What a fantastic read! He’s an incredible market commentator and is featured in Barron’s this week. Loved the writing and his insights. Selections/reactions:

“Eventually I developed the necessary skills and became a partner of the firm. The lesson here is that you shouldn’t try to decide what you want to do for the rest of your life when you are a teenager.  Pursue your passion in college and the rest of your life will take care of itself.”

This is both common advice and also somewhat controversial. I’ve heard it argued that this only works if your passion is in something w/obvious commercial value. I don’t agree. In today’s world — with so much rapidly being automated and everything rote eventually to be absorbed by the borg — original thought, creative expression, and innovative thinking will be what earns value. I find it hard to see how one stumbles into these things without deeply caring, and dedicating oneself to an area. Working in an area well, without passion, without deep interest, seems like a fool’s errand. His advice is more valuable today than ever.

When giving career advice to young people, I tell them there is a perfect job out there for everyone, but most people never find it.  Keep looking.

Yes. I so agree with this. Now that I can afford to be selective with what I do, I spend the most time thinking about fit. Of late, it has certainly served me well. I only wish I grokked this earlier. I don’t see how this isn’t universally applicable.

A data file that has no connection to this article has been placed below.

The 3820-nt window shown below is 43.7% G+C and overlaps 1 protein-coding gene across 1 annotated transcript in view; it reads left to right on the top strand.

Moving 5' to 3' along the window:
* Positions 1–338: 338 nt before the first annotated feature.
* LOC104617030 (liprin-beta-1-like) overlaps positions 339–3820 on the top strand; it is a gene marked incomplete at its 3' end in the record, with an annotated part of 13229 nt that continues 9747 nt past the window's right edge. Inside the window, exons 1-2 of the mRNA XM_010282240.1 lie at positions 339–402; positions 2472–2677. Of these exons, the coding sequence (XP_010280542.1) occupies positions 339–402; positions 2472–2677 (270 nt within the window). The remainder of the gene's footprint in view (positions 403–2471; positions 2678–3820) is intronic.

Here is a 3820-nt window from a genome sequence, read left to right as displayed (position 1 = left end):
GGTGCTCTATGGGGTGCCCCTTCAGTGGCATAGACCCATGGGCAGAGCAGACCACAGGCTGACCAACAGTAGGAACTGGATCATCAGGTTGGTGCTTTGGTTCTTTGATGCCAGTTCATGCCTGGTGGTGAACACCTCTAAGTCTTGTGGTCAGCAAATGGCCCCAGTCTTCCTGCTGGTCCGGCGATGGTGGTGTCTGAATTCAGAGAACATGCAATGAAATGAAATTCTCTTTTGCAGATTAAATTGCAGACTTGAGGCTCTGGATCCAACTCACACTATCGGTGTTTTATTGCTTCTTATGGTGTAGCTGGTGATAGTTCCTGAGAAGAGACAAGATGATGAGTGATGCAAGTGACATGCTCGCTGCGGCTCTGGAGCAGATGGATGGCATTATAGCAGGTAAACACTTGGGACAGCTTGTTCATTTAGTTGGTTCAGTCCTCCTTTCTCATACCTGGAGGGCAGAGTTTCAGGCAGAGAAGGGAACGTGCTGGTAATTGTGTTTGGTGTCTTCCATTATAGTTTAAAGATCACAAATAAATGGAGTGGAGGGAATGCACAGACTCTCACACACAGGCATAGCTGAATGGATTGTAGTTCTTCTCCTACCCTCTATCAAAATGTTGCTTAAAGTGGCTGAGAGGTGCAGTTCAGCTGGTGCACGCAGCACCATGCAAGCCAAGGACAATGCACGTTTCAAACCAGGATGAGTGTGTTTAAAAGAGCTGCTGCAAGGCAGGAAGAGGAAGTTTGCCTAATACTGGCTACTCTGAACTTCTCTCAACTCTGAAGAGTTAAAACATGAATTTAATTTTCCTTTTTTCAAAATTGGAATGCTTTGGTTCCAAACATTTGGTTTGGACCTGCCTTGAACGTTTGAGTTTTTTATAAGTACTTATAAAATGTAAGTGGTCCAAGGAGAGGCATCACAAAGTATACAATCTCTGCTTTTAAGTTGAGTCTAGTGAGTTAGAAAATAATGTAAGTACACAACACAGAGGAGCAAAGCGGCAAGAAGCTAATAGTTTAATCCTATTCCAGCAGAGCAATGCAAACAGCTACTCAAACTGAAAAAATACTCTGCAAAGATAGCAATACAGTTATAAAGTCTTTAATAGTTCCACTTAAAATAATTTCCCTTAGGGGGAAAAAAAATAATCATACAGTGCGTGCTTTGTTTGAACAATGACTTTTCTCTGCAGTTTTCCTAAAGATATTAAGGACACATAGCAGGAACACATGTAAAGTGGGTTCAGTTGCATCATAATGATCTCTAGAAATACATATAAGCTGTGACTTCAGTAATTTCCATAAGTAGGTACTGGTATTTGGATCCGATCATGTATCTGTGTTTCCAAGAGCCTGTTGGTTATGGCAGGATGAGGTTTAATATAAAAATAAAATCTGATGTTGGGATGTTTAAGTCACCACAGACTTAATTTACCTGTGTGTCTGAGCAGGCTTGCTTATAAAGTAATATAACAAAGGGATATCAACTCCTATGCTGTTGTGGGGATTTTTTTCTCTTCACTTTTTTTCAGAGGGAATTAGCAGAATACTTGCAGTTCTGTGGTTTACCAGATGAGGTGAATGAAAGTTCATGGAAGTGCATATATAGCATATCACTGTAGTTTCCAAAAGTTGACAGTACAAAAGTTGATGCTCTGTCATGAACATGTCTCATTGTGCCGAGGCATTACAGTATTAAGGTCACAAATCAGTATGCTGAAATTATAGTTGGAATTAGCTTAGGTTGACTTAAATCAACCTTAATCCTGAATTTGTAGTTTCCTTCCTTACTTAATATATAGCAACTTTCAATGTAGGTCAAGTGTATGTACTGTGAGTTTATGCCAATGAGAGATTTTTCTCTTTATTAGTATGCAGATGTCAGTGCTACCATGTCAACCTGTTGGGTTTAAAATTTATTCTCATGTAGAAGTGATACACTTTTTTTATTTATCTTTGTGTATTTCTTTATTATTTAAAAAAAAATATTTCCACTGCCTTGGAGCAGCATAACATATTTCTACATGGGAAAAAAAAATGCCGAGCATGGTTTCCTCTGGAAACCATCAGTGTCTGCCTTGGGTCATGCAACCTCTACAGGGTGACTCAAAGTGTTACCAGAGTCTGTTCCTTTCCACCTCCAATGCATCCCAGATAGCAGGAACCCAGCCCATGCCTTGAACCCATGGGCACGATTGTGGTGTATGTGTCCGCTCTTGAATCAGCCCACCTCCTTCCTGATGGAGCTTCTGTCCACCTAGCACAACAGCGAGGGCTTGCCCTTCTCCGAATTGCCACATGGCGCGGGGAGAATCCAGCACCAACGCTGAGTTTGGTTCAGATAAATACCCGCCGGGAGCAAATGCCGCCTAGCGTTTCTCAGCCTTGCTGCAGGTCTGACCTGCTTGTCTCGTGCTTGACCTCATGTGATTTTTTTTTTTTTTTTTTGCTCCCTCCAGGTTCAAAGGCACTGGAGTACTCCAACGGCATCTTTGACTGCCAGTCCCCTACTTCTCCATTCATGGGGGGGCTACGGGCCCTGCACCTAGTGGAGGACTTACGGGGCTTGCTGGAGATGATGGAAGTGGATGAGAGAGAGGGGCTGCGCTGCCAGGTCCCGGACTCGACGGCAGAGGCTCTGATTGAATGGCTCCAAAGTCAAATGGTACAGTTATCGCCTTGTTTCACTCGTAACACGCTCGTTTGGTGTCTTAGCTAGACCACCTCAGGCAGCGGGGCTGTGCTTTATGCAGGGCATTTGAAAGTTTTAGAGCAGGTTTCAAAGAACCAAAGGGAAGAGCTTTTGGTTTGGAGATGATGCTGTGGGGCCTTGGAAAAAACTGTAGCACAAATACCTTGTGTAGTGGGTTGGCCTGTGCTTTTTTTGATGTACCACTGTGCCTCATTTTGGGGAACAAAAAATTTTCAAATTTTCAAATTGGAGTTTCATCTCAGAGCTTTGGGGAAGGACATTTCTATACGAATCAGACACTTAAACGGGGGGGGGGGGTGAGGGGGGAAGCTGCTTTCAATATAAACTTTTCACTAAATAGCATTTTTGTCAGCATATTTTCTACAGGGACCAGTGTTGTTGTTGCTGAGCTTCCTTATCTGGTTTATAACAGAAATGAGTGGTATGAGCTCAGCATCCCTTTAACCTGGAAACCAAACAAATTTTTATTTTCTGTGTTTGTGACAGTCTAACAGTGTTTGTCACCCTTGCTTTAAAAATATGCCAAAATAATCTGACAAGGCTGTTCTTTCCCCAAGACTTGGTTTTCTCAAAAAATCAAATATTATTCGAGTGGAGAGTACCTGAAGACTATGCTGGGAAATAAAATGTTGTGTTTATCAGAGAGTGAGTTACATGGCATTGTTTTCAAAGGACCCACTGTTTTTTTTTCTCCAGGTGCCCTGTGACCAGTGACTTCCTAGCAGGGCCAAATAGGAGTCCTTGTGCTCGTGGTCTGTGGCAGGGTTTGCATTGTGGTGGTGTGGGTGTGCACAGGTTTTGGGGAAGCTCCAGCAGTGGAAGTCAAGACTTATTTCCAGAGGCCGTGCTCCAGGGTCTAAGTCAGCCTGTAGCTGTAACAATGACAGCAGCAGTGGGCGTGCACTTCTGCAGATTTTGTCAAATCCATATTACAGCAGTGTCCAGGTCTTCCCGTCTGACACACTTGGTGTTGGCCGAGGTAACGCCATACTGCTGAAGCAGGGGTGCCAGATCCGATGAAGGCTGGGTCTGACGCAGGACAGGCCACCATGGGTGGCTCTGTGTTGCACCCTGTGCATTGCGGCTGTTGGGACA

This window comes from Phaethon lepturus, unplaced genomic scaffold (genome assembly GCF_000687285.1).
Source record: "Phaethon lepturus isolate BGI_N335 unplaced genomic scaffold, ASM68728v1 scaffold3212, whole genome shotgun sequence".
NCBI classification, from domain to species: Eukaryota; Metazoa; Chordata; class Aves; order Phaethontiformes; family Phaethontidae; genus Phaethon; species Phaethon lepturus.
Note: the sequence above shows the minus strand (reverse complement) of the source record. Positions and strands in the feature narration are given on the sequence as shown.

In my job I’m expected to understand what is happening in the world and to identify secular change.  It seems clear that the United States and Europe are mature, overleveraged economies with dysfunctional governments.  Since growth will be slow, unemployment will be high and the standard of living for many people will decline.  Opportunities for young people will be fewer than the ones I could take advantage of.  There will be more social unrest.  I was born in the Depression and lived through the glorious years for America after World War II.  The future for these born now is not so bright.

I agree w/his general thrust on the nature of Western economies. But I disagree w/his final conclusion. I would amend as: The future for those being born, in a future projected forward as it looks today, is not bright. If one were to just project forward, I agree with him. But major advances in health, travel, energy, etc — could, of course, radically restructure our mode of living and economic system. In such a world, who’s to say creative freedom and the ability to find meaningful work won’t be greater?

Not having children is one regret, as I said.  Another is that I am estranged from my older brother to whom I loaned a large amount of money when my financial circumstances were marginal.  He never paid it back and lied to me throughout the process.  We talk only on our birthdays.

This struck a nerve. A question I’ve asked myself a lot of late: Can you see a regret coming and still do nothing to change it?

Fantastic read. Super interesting man.

back from hiatus

I’m back and hope to post regularly!

I’m switching it up. I’ll be posting my reaction to things on here. So my online presence will now look like:

Twitter: short-form reactions
This blog: longer-form reactions
Medium: my essays and formal blog posts
My email list (invite only, ping me if interested): personal long-form essays

 

🙂

expectations

What’re your expectations?

Steve Jobs was in this zone when he talked about dogma in his wondrous Stanford speech: